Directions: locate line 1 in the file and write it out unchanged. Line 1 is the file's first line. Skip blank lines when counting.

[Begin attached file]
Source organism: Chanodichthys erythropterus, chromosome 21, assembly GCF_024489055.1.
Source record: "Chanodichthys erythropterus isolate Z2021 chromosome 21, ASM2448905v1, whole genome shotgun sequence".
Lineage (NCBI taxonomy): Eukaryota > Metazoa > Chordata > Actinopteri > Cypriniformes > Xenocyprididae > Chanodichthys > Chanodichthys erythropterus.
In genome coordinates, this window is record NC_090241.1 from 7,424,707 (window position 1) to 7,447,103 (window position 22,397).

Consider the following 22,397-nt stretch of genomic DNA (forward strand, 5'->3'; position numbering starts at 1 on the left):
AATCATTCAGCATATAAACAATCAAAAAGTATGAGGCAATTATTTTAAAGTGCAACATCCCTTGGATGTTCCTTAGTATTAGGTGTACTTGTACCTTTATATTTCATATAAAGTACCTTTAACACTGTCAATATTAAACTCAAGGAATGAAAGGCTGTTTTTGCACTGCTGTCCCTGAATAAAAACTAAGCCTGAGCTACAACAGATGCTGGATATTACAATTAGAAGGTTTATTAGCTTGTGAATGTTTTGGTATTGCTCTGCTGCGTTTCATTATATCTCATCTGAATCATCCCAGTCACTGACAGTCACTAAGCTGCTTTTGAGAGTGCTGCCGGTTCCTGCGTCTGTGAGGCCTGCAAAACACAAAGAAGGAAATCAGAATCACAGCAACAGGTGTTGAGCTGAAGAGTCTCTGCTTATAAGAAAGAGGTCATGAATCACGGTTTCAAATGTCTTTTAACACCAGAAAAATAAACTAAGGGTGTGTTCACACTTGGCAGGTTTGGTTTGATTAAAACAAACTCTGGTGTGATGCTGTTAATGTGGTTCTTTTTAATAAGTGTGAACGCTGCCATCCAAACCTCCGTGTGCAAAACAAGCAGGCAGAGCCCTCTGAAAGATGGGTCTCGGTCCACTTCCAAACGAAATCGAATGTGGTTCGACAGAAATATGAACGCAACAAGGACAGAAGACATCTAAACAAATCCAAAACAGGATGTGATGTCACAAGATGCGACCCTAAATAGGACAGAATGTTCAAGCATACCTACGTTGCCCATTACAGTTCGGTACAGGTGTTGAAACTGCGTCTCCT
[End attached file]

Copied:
Source organism: Chanodichthys erythropterus, chromosome 21, assembly GCF_024489055.1.